My thoughts on life

August 19, 2013 Health , , ,

Morning Smoothies

Recently I started having a smoothie for breakfast several days a week. I’ve tried doing this before, but I’ve never kept it up more than twice, before forgetting about my plans and going back to cereal or oatmeal every day. It always started the same way: I would buy a bunch of bags of frozen fruit and maybe some juice, and tell myself I was going to start having fruit smoothies for breakfast. Because I’ve done this repeatedly, and I don’t have many other uses for frozen fruit, we had quite the stockpile going in our freezer.

What changed recently was that I wasn’t trying to make a smoothie for any special purpose, I just wanted to use up some stuff in the freezer. I started with some frozen overripe bananas, a bit of applesauce, some freezer-burned frozen berries, and a handful of nuts. This time I didn’t include any dairy, while previous versions always included yogurt or kefir, or maybe ricemilk. The results were quite good. Then I mastered the other secret to regular smoothies: I promptly washed the blender.

Our blender is just an average kitchen blender. It’s not special or particularly expensive. To clean it you have to separate the blades from the jar  and wash them separately. When the blender has just been used, this takes about 5 minutes. When you are lazy and procrastinate and clean it three days later, when the blender contents have dried up, it takes much longer. By cleaning the blender right away, I was able to make another smoothie the next day, without having the barrier of cleaning the day-old blender mess first.

Having had several smoothies a week for the last few weeks, I’ve done a little experimenting, and I have a pretty good formula as well. Depending on what’s on hand, I start with either two bananas, one banana and half a cup (approximately) of applesauce, or one cup of applesauce. To this I add about a cup of frozen berries, half a cup of nuts, a heaping spoonful of flax seed, and possibly some spices. If the mixture is too thick, I add water a couple tablespoonfuls at a time, until it is thin enough to blend properly.

The frozen berries most commonly available at my local grocery store are raspberries, blackberries, strawberries, blueberries, mixed berries and (while not technically berries) cherries. I also sometimes get frozen peach slices. I’ve been sticking to berries most of the time, because they are full of healthy nutrients, and more and more studies are showing that they can prevent or halt cancer. Look on NutritionFacts.org if you don’t believe me.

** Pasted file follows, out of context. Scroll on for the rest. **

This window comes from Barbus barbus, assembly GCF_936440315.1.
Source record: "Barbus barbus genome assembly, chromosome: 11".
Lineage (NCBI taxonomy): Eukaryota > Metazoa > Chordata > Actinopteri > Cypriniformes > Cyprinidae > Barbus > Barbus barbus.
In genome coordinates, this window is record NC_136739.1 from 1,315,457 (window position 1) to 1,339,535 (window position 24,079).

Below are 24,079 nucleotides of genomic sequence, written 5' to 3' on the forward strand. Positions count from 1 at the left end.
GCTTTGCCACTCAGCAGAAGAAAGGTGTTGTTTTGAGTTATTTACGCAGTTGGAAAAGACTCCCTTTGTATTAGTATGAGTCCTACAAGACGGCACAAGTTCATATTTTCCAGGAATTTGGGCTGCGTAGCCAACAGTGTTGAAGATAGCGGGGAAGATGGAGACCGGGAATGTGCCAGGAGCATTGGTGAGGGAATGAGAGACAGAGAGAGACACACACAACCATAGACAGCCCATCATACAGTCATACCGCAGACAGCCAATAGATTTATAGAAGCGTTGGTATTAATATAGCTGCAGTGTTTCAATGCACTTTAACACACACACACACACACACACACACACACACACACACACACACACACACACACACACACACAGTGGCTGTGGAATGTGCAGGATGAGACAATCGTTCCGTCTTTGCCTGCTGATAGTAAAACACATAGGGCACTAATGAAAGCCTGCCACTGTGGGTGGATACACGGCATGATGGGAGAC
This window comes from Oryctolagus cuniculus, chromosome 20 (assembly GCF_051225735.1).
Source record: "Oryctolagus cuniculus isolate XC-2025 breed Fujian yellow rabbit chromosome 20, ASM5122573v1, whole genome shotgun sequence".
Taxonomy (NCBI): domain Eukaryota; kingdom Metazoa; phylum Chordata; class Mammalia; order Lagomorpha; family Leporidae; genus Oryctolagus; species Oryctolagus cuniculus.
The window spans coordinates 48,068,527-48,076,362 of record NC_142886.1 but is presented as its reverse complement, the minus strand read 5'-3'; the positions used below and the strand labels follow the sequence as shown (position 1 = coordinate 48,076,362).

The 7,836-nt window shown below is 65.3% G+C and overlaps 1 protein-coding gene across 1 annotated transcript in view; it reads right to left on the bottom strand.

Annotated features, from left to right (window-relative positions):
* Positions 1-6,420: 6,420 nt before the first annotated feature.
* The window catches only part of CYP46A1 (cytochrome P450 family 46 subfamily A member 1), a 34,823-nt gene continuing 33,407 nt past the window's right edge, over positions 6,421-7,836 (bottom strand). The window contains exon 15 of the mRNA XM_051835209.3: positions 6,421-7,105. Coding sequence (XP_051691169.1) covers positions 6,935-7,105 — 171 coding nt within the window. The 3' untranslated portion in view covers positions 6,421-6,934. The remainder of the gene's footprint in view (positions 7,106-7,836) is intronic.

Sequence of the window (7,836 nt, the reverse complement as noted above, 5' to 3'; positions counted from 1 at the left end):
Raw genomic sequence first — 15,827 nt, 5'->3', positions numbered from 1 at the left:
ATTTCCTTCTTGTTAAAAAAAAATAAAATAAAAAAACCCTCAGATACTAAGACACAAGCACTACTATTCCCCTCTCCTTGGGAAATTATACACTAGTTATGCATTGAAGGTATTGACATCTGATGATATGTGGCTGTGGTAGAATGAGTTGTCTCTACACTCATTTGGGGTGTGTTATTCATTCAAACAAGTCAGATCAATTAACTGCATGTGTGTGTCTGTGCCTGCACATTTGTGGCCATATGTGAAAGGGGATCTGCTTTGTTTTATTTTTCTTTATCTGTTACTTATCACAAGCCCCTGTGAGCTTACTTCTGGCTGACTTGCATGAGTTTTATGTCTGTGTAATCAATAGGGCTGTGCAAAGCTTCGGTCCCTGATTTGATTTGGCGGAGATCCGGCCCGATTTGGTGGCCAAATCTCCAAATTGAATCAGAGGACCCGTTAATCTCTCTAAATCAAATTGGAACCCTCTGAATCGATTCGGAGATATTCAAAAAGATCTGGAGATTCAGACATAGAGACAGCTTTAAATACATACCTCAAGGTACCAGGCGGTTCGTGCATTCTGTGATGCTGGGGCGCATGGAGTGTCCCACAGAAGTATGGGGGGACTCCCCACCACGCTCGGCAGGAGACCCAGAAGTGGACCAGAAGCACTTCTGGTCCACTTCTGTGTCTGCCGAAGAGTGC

The nuts I use are either raw almonds or a mix of raw cashews, dry roasted peanuts and other nuts and seeds. This is just what we keep handy in the house. I might try other nuts in the future. I feel like the nuts really round out the taste, and they also add some protein, fiber and fat to the smoothie. Since protein and fat take longer to digest than the simple carbohydrates in the fruits, it keeps me feeling full longer and prevents a sugar crash in mid-morning.

I add flax seed because it has lots of omega-3 fatty acids which are good for heart health. Flax seeds have also been shown to have a variety of positive effects on health and they are really inexpensive! The one downside of flax seeds is that you have to break them up to digest the properly. Since my kitchen blender isn’t powerful enough to break all of the flax I put in it, and the seeds are cheap, I throw extra in. I could buy flax seed meal instead, but you have to be careful when buying that to make sure the oil hasn’t been removed, it’s less shelf stable, and it’s not available at my grocery store.

For spices, so far I have only tried cinnamon and cocoa powder and I find these to both be good, especially in combination. I was surprised, when I looked at the nutrition information for cocoa powder, to find that it is high in iron, protein, and fiber! For such a delicious addition, it has a lot of nutritional benefits, and a chocolate banana strawberry smoothie is damn delicious for something with no added sugar or added fat.

So far I’ve only strayed from this formula a little when tried adding dried fruit and frozen peas to my smoothie. The dried fruit was to add a bit more variety of flavor, but my blender couldn’t integrate it well. I could probably add dates, but that would mostly add sugar, and I find them to be sweet enough as is.  I added a cup of frozen peas to add protein, and they worked pretty well. I could taste the peas, but they weren’t overpowering, and integrated pretty well. I might try them again with a stronger flavored berry (I was using strawberries) and only half or 3/4 cup this time, so see if they’re a little more subtle.

Other things I’m planning to try are adding spinach or other veggies (raw or frozen) to the mix and see which work and which don’t. I do eat a lot of vegetables on a daily basis though, while I struggle to get in plenty of fruit, so if I fail to find many veggies that work well in a breakfast smoothie, it won’t be the end of the world for me.

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